Last week the Vatican’s Congregation for the Clergy issued a document on seminary formation which re-affirmed the ban on the admission of homosexuals to seminary.

The Gift of the Priestly Vocation states, “If a candidate practices homosexuality or presents deep-seated homosexual tendencies, his spiritual director as well as his confessor have the duty to dissuade him in conscience from proceeding towards ordination.”

This clarification, echoing a teaching of Pope Benedict XVI in 2005, suggests that men who experience same sex attraction at a profound level are unsuitable for ordination.

As with so many clarifications, the answer provokes more questions. Why should a man with “deep seated homosexual tendencies” be barred from admission to seminary?

The document goes on to explain, “Such persons find themselves in a situation that gravely hinders them from relating correctly to men and women.” Put simply, the homosexual condition inhibits fully natural relationships with people.

Once again, the answer produces more questions. What does such a statement mean? Is this a blanket condemnation of all homosexual men—implying that they are social pariahs— incapable of mature, reasonable and natural relationships with other people?

It is a bit more nuanced than that.

The first thing to understand is that God has created us as relational creatures and also as sexual beings. We therefore cannot help but relate to everything and everyone through the filter of our sexuality. Love must include a sexual dimension. We cannot love an “it”.

By “sexuality” I do not mean genital activity. I mean our masculinity or femininity. So, for example, as a man, I relate to my mother as a son—i.e. as a male to a female. I relate to my father as male to male. I relate to brothers, team mates, male colleagues and friends as male to male. I relate to sisters, aunts, female colleagues and friends as male to female. My masculinity relates to their femininity or their masculinity as the case may be.

These relationships are set within the natural context of what it means to be a man or a woman. The natural givenness of masculinity is intrinsically linked with the potential of being a biological father. The natural givenness of femininity is linked with the potential of being a mother.

Natural relationships within the family offer a wider definition of masculinity and femininity—women are sisters, grandmothers and aunts. Men are brothers, grandfathers and uncles. The family therefore naturally teaches us the simplicity of masculine and feminine relatedness.

In the spiritual dimension, it is therefore crucial that God is “masculine.” While God transcends human sexuality, Jesus Christ reveals him as “Father in Heaven.” We therefore relate to him as sons and daughters. This is important because we can love a Father, but we cannot love an amorphous being like “The Energy Force of All Creation.”

All relationships are therefore integrated with our human sexuality.

Homosexuality stands these relationships on their head. A homosexual man finds himself attracted sexually to men not women. His relationship with all men and all women must therefore be distorted.

This is not to say that all homosexual men are sex-crazed perverts. Neither is it to assert that every homosexual is sexually attracted to every man, nor is he repulsed by all women.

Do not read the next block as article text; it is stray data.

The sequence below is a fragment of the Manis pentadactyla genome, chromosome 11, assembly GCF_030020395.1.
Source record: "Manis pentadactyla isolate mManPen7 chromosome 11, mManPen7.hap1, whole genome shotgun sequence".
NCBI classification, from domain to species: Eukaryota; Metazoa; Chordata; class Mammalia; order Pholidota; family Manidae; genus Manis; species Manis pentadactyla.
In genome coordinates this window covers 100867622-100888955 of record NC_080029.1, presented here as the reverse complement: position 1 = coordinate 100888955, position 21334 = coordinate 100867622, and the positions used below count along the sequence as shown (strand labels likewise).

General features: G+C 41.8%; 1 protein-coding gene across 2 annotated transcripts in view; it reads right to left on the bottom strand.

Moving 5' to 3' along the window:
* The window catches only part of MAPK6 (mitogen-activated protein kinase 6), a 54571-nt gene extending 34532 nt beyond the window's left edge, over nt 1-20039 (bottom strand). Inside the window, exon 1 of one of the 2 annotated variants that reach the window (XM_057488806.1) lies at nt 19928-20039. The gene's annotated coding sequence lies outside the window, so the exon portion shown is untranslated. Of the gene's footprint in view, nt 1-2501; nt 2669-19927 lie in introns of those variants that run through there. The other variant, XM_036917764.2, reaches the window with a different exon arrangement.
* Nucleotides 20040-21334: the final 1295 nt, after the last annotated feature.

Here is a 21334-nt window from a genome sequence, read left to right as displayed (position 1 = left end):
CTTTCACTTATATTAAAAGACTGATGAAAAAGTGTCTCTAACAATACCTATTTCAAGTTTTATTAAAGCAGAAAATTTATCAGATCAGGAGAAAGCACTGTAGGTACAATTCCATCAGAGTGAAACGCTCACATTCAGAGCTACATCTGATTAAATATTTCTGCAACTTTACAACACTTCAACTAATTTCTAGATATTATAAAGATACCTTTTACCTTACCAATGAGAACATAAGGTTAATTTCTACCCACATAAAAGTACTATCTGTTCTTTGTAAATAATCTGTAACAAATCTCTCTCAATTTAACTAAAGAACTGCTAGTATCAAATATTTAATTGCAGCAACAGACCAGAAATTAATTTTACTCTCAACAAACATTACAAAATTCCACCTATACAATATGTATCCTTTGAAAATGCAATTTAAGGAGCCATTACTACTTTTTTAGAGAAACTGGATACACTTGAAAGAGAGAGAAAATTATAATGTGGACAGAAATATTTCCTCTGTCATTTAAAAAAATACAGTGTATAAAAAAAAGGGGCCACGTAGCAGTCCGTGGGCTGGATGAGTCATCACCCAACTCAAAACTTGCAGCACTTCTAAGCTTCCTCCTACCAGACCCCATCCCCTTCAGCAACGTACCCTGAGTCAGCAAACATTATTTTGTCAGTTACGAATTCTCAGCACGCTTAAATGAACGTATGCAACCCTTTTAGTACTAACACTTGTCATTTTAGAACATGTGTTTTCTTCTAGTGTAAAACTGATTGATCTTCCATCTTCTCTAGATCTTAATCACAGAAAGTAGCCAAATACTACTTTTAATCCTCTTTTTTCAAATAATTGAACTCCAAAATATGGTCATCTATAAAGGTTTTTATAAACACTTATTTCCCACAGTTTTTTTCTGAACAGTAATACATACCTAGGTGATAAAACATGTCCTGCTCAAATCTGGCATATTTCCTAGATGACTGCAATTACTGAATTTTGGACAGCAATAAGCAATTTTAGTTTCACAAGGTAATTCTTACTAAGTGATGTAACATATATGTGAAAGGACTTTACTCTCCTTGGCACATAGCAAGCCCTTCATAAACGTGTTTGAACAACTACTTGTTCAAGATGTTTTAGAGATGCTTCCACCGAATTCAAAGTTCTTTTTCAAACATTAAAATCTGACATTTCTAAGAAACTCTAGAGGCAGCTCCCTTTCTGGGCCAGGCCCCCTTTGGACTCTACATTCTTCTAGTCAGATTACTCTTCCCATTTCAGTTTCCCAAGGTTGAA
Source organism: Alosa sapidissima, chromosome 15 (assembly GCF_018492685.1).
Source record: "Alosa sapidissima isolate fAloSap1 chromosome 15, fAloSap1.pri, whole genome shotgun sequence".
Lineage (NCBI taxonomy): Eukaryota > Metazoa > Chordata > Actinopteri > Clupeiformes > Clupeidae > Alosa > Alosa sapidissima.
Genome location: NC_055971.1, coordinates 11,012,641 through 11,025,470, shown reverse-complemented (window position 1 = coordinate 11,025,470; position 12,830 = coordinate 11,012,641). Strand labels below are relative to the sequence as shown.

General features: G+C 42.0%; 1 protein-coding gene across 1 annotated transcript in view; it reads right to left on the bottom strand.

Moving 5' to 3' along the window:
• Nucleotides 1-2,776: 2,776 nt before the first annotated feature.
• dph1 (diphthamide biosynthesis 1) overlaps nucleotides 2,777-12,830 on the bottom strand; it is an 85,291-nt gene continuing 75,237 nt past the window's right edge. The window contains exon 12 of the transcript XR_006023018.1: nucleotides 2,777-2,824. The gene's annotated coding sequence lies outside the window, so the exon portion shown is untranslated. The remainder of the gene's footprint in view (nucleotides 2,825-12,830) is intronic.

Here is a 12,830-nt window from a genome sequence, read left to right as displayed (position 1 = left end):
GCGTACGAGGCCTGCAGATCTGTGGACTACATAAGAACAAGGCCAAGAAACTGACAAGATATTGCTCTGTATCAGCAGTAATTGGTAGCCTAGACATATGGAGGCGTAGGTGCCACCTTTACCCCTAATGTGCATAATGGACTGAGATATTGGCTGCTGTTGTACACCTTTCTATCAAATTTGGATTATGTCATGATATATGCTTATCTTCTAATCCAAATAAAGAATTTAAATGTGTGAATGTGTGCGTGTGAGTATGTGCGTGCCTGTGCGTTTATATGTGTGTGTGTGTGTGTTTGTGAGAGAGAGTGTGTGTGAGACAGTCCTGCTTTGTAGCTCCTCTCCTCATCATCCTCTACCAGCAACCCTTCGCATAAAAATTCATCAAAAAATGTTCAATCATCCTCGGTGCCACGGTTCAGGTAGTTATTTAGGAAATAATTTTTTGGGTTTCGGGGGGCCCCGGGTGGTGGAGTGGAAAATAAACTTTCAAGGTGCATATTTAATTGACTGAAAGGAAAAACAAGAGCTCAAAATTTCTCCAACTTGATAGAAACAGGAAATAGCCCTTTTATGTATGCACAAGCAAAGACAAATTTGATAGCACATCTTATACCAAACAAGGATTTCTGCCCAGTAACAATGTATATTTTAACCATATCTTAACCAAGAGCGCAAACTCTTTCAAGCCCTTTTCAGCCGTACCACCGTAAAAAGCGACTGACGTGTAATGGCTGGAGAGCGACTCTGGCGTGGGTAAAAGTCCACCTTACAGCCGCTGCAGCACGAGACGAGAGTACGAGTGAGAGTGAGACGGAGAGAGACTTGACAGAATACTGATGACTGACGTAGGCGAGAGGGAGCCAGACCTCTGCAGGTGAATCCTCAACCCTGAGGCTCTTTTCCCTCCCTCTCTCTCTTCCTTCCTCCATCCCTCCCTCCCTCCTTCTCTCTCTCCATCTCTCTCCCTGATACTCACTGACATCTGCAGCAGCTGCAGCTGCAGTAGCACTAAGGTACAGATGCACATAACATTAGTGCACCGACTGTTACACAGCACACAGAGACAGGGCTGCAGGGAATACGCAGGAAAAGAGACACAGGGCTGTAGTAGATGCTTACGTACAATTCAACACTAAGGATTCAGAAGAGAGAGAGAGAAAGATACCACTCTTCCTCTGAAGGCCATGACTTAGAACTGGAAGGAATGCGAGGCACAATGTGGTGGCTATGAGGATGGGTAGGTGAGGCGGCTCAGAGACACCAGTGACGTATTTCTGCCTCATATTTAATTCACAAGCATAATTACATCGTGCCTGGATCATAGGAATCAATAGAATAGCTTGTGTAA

It is simply to observe that a homosexual’s masculinity is incorrect and therefore his masculine-feminine relationships must also therefore, by definition, be distorted.

Does this mean that all homosexual men are freaks and must be barred from priesthood? I don’t think so. The question is whether this attraction is “deep-seated.” Without doubt there are many seminarians and priests who experience same sex attraction.

For some it is a phase they pass through. Others, by God’s grace, have learned to integrate their feelings, and have grown into a mature love for God and others which transcends erotic attachment.

Indeed many have spoken of their homosexuality as being a paradoxical gift which has enabled them to look beyond conventional sexual expressions to a love for God and others that transcends mere physical instincts.

Furthermore, they witness that it was their call to priesthood and the gift of celibacy which enabled them to make this journey.

The key to the successful integration is for the Catholic homosexual to accept his tendencies as “intrinsically disordered.” Only as he understands his attractions as inconsistent with the natural order of human sexuality will he be able to integrate them successfully and move beyond them.

The document on priestly formation does not exclude this kind of mature integration, and only excludes those who, because of the deep seated nature of their condition will not or cannot accept the self discipline, formation and conversion of life that is necessary for such integration to take place.

Despite the kind pastoral language, the Catholic take on homosexuality will continue to clash with popular culture which is now virtually unanimous in accepting homosexuality as “natural.”

Despite the lack of evidence, the secular orthodoxy is that homosexuality is inborn. Furthermore, any suggestion to the contrary is met with charges of “homophobia” which the secular ideologues now put in the same category as racism.

The practical fact of the matter is that human sexuality is complex, and with the sexual revolution, it has become extremely confusing. Young men and women are increasingly bewildered by the sexual free for all and the turmoil of gender ideology.

In the midst of this, the Catholic Church is attempting to point out a clear path to a natural human sexuality which does not vilify or cast blame, while at the same time calls all people to a sexuality which is positive, natural, beautiful and life giving.

As with her usual high standards, she expects her priests to lead by example.